LOCAL AMATEUR RADIO OPERATORS KEEP NEARLY- 90-YEAR ANNUAL TRADITIONAL NATIONAL EVENT ON THE AIR DESPITE COVID-19 CHALLENGES
At a time when most of our treasured annual events have been cancelled due to COVID-19 restrictions, local amateur radio (HAM) operators found a way to keep this year’s June 27-28 Field Day event up and on the air.
Since 1933, with silence only in 1942-1945 due to World War II, the American Radio Relay League (ARRL) has promoted Field Day as an emergency-readiness exercise and as a way to promote amateur radio to newcomers. Normally this event, held on a weekend in June, is a hard-working beehive of people, shoulder-to-shoulder, raising portable antennas and sharing radio microphones and potluck dinners with an extended invitation to the public.
However, when COVID-19 restrictions threatened to eliminate all of that, members of the Santa Cruz County Amateur Radio Club and San Lorenzo Valley Amateur Radio Club were determined to find a way to hold this year’s June 27-28 event safely.
Traditionally the two local Clubs join forces, often including the UCSC Amateur Radio Club members. This year, the UCSC students did not participate, because most of them had left town when COVID-19 shut down the Campus.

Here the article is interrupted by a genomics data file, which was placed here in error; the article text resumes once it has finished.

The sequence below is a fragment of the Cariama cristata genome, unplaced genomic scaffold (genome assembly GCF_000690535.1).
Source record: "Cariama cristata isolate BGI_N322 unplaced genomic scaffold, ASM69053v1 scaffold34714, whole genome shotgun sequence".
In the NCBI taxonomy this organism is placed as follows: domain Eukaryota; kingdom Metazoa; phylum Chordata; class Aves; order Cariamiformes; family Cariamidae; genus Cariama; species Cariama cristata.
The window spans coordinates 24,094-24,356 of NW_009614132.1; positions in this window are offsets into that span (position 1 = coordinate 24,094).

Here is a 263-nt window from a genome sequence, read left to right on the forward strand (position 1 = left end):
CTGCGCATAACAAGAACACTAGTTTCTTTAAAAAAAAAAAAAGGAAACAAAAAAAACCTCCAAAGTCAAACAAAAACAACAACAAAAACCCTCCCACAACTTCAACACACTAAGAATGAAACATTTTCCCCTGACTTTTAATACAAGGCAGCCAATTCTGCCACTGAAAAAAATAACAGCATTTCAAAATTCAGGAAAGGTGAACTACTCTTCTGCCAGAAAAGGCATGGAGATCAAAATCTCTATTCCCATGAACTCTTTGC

“When we looked at everything that had to fall away in order to make the event happen safely, things got simpler,” said Kerry Veenstra, the event coordinator and whose radio call sign is K3RRY. No sharing food at a big public potluck. No huge and complicated antennas that require lots of people working closely together to raise. No open invitations to the public.
Instead, the antenna configurations were simple, and the types of equipment used were reduced. People signed up for short shifts of radio operation so that no one sat side-by-side. Everybody wore masks, sanitized their stations often, and brought their own food and water. The public visited the site via a Zoom conference tour.
From a hill top vineyard deep in the Santa Cruz Mountains, the radio operators exchanged hundreds of messages with others from throughout North America over a 24-hour period, using power from solar panels and quiet portable generators. This year, some people in the County set up smaller radio stations near their homes as well, and joined the Field Day event remotely.
It was a great success.
Ensuring that this year’s Field Day was not cancelled was important not only because the radio operators treasure the event and it’s rich history, but also because the community service events that normally provide good disaster communication training for the radio operators who volunteer for disaster public service were all cancelled. These include the Big Sur International Marathon, the Sea Otter Classic, and numerous local cycling and triathlon events.
Amateur radio figures heavily into emergency communication plans throughout North America, and especially in Santa Cruz County, which becomes easily isolated in natural disasters. Santa Cruz County has an unusually high number of licensed and active radio operators. They are ready and waiting to lend well-trained assistance when called upon by local Emergency Operations staff in the next emergency or disaster.
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